The firing continued uninterrupted for three hours. By six-o’clock in the evening, when darkness had set in, the state forces had ‘conquered’ the textile mill workers.

In the factory compound and lawns the state forces had prevented the bodies of the injured from being taken to hospital. Those who tried to pick them up were hampered by the police. Dozens had died on the spot. Several injured had died due to excessive loss of blood because they were prevented from being rushed for medical treatment.

In the darkness of the night the state forces, without differentiating between the dead and the injured, brought up trucks and threw the bodies into them. Some were thrown in the huge factory gutter, while others were buried without coffins in the nearby village of BagaSher.

In spite of the terror of this ruthless state, hundreds of workers and students (including the author) kept on taking the injured to the hospitals and tried to save the lives of as many workers as possible.

Later on an effort was made to remove the bodies of the workers from the gutter and place them elsewhere, in order to arrange for their proper burial with their comrades and relatives present.

There are varying estimates of the casualties that occurred during this massacre. There were eighty bicycles standing in the factory stand, the workers who once rode them to work had gone for ever, never to ride back to their homes in the shanty towns. The press, under Martial Law, reported 18 deaths and 25 injured. Most workers thought that more than two hundred were killed. The workers action committee that had emerged during this struggle estimated that 133 were killed and more than 400 injured in this brutal, wanton slaughter by the military dictatorship. Instead of arresting the goons of the bosses, who had, along with the state forces, fired on the workers, along with the manager and the owner, Mughees A. Sheikh, who instigated this massacre, the regime didn’t even allow a case to be made against them. In its callousness the state arrested and charged with murder the members of the Workers Action Committee, some of whom had been killed in the massacre. Those who escaped it were prosecuted by the state. Those arrested included Amir Ali, Nur Din, Mukhtar Shah, Mohammad Yousaf, Mohammad Sharif and Mohammad Ramzan.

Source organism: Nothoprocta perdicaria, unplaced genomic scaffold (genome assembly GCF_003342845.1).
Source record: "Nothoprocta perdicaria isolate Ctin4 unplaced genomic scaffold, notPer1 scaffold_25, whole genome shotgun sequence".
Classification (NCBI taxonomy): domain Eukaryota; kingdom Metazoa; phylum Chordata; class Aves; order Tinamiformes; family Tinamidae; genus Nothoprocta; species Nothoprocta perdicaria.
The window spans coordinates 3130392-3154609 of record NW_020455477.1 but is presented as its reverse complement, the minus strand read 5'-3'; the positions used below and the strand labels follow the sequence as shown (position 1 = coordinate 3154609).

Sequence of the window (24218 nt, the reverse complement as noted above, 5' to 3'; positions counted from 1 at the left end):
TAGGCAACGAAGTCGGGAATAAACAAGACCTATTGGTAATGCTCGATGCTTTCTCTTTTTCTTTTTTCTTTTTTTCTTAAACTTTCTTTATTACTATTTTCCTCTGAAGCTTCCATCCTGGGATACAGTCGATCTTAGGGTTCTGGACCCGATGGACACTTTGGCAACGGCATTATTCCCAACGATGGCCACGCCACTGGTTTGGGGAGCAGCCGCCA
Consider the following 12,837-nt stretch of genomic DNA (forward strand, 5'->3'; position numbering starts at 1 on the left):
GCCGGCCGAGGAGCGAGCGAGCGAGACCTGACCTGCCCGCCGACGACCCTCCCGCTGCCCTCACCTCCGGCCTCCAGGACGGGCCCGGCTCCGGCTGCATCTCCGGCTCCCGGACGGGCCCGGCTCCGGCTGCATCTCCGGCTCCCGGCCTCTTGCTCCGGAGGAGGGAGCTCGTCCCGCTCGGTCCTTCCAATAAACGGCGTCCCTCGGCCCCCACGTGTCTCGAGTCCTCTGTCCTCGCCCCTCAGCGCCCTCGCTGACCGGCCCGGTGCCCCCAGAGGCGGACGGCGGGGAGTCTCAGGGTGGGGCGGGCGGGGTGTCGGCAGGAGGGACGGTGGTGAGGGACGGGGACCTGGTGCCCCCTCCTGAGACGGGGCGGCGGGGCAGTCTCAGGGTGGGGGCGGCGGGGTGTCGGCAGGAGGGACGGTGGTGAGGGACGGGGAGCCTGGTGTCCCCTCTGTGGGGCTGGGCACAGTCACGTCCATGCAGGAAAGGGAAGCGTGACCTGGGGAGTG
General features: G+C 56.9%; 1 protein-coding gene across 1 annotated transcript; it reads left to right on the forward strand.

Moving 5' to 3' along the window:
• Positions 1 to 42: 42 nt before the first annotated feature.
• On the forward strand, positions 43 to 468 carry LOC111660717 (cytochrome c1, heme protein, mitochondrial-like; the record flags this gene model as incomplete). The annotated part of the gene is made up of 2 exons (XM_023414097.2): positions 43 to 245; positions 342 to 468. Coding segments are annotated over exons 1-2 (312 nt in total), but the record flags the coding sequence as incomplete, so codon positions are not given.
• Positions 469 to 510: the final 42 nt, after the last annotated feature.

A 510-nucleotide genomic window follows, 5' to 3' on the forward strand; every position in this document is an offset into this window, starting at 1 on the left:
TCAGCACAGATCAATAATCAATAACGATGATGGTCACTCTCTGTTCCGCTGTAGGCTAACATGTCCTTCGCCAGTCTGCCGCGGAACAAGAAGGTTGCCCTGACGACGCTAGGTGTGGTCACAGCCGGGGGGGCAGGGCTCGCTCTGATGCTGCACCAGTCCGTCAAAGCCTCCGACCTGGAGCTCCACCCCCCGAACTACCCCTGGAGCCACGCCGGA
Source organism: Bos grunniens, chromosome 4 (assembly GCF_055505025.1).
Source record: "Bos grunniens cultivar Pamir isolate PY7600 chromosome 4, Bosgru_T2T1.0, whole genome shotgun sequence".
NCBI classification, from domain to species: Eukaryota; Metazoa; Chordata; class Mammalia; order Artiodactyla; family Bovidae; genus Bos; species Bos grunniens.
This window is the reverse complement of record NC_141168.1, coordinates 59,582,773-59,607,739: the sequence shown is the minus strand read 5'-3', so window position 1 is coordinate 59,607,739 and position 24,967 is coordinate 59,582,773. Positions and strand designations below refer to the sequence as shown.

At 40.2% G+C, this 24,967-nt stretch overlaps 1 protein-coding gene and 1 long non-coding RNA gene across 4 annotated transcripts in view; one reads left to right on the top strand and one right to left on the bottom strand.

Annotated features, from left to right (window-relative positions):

But, even after this bloody massacre, the workers still had the courage to come out in protests and demonstrations, after which the administration had to release most of the arrested members of the Committee. Due to these protests, on 4 January 1978 the Martial Law administrator of Multan said that an inquiry would be held. The workers leaders’ refused to join the inquiry in the local Martial Law head quarters, and demanded that if any genuine inquiry was to be held it should not indulge Martial Law authorities; the workers steadfastly refused to recognise the legality of the regime. They demanded that an inquiry should be held at the factory gates, conducted only by lawyers and judges who would be nominated by the workers of the factory.

The other industries that faced similar repressive acts in these months were: Premier Textile Mills, Lyallpur (now Faislabad); Sutlej Cotton Mills, Okara; Rustum Sohrab Factory, Shahdra (Lahore); and the ADC Workshop at Quetta. But, if we take into account the eleven long brutal years of this dictatorship, the acts of tyranny and repression of the workers continued throughout the whole period.

 

Source: Pakistan’s Other Story by Dr Lal Khan, Chapter 9 Dictatorship and Democracy – Regimes Changed, the Masses Continue to Suffer